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Harry and Meghan’s son Archie may be subject to the British royal wedding law?

Archie

Whenever Archie Harrison Mountbatten Windsor decides to marry, he could need royal consent.


Prince Harry and Meghan have a desire to raise Archie as a private citizen.


The couple has made no puzzle of their desire to guard their young son against the glare of public life. It was one of the major reason and key part of their decision to step back from the role of the senior member of the royal family. As part of their intention to give him as normal a life as possible, Prince Harry and Meghan Markle have kept several aspects of Archie’s life quiet. They also chose not to give their son a royal title during his christening.

Although Archie is growing up without any royal title, he is still very much seventh in line to the British throne. He will also move up the line of succession when Prince Charles becomes king. Once his grandfather is the monarch of the United Kingdom, Archie will automatically become a prince. At the age of 18, he can determine whether or not he wants to use HRH.

Also read: How baby Archie’s upbringing will be very different from his royal cousins?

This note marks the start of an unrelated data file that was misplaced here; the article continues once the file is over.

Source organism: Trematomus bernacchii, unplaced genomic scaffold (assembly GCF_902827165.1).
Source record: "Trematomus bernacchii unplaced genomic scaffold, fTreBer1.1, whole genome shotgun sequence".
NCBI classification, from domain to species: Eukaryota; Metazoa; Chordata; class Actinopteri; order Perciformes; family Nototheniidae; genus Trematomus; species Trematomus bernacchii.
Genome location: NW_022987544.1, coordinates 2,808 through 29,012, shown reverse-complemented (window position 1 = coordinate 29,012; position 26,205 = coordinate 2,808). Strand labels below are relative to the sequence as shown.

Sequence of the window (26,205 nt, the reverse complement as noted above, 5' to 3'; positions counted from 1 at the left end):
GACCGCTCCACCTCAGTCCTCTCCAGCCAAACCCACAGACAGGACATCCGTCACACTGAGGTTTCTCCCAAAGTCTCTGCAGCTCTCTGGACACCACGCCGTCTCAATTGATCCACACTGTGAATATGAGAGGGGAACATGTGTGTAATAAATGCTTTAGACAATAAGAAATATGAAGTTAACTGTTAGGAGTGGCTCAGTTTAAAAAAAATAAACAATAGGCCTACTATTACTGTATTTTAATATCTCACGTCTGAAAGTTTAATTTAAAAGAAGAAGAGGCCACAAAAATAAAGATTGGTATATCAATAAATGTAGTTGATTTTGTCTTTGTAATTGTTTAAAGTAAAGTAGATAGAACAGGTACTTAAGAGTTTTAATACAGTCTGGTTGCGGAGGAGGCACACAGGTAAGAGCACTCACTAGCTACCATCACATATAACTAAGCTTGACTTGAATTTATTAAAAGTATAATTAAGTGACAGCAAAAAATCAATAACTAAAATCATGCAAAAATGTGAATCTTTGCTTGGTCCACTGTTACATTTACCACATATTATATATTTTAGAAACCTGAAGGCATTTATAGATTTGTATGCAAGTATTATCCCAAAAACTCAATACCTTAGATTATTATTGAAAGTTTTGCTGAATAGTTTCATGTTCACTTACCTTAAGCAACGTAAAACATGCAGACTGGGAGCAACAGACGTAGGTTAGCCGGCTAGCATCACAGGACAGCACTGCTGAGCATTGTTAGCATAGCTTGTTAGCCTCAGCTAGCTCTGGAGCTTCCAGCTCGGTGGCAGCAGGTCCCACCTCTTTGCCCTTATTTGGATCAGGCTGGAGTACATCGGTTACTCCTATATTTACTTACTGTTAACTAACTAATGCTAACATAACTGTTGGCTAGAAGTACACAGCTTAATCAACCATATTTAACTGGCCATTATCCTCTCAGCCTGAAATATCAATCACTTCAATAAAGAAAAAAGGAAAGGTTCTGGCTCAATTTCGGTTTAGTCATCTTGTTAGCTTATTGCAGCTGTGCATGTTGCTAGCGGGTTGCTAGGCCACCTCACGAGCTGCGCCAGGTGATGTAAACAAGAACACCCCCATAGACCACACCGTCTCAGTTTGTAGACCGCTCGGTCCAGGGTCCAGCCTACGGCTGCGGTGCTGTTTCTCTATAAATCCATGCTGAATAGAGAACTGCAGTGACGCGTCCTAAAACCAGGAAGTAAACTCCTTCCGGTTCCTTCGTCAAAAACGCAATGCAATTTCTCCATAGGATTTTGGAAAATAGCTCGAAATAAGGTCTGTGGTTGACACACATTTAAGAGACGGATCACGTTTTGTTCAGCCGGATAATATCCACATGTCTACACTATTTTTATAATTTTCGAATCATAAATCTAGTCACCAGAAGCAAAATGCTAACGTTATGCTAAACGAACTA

Even if Archie decides against using his royal title, there is still a chance he will be subject to a royal law surrounding marriage.

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Speaking to Express.co.uk, Iain MacMarthanne explained: “Prior to the Succession of the Crown Act 2013 all descendants of George II, under the terms of the Royal Marriages Act 1772, unless the issue of a princess who had married into a foreign royal family, had to obtain the sovereign’s permission to marry in order to retain their rights in succession.

“The 2013 Act endeavoured to carry out various old and discriminatory legislation relating to the monarchy up to date. With the help of this Act, male primogeniture was abolished. It allowed the firstborn child irrespective of gender to become the heir apparent. The elimination from inheriting the throne by marrying a Catholic was removed, and the Royal Marriages Act of 1772 was repealed. It resulted in only the first six in line to the throne being required to obtain the sovereign’s permission.”

Also read: Prince Charles to get full custody of Harry’s son Archie when he becomes the king?


It’s expected then that, if Archie does decide to tie the knot one day, he must seek royal consent. However, “It can be expected that Harry and Meghan’s son, should he marry, will have to seek the sovereign’s permission unless one of his three cousins marry and have children first, as he will be sixth in line when his grandfather is king,” Iain concluded.

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